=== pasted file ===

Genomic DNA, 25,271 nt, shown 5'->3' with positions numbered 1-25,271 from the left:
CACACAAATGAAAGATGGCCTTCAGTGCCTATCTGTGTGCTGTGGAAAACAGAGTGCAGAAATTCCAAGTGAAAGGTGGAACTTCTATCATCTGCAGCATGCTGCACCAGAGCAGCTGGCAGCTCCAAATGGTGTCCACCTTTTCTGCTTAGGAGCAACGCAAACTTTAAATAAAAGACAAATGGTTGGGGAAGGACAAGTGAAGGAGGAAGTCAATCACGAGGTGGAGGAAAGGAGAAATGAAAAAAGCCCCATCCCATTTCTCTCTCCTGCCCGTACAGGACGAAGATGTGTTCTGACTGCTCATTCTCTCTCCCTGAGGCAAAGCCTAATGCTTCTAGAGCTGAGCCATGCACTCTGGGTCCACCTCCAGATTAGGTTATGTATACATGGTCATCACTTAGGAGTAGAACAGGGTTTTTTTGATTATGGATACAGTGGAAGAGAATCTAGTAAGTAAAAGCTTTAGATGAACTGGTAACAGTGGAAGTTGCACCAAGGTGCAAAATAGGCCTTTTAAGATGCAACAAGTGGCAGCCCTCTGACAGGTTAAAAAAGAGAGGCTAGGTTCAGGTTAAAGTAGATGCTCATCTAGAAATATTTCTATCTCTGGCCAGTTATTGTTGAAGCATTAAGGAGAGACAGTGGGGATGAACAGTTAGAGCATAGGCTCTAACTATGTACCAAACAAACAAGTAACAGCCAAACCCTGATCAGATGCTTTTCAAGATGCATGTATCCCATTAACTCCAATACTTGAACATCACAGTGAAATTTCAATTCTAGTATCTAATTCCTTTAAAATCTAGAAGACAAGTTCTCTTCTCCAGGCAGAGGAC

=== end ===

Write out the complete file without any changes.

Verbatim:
Genomic DNA, 25,271 nt, shown 5'->3' with positions numbered 1-25,271 from the left:
CACACAAATGAAAGATGGCCTTCAGTGCCTATCTGTGTGCTGTGGAAAACAGAGTGCAGAAATTCCAAGTGAAAGGTGGAACTTCTATCATCTGCAGCATGCTGCACCAGAGCAGCTGGCAGCTCCAAATGGTGTCCACCTTTTCTGCTTAGGAGCAACGCAAACTTTAAATAAAAGACAAATGGTTGGGGAAGGACAAGTGAAGGAGGAAGTCAATCACGAGGTGGAGGAAAGGAGAAATGAAAAAAGCCCCATCCCATTTCTCTCTCCTGCCCGTACAGGACGAAGATGTGTTCTGACTGCTCATTCTCTCTCCCTGAGGCAAAGCCTAATGCTTCTAGAGCTGAGCCATGCACTCTGGGTCCACCTCCAGATTAGGTTATGTATACATGGTCATCACTTAGGAGTAGAACAGGGTTTTTTTGATTATGGATACAGTGGAAGAGAATCTAGTAAGTAAAAGCTTTAGATGAACTGGTAACAGTGGAAGTTGCACCAAGGTGCAAAATAGGCCTTTTAAGATGCAACAAGTGGCAGCCCTCTGACAGGTTAAAAAAGAGAGGCTAGGTTCAGGTTAAAGTAGATGCTCATCTAGAAATATTTCTATCTCTGGCCAGTTATTGTTGAAGCATTAAGGAGAGACAGTGGGGATGAACAGTTAGAGCATAGGCTCTAACTATGTACCAAACAAACAAGTAACAGCCAAACCCTGATCAGATGCTTTTCAAGATGCATGTATCCCATTAACTCCAATACTTGAACATCACAGTGAAATTTCAATTCTAGTATCTAATTCCTTTAAAATCTAGAAGACAAGTTCTCTTCTCCAGGCAGAGGAC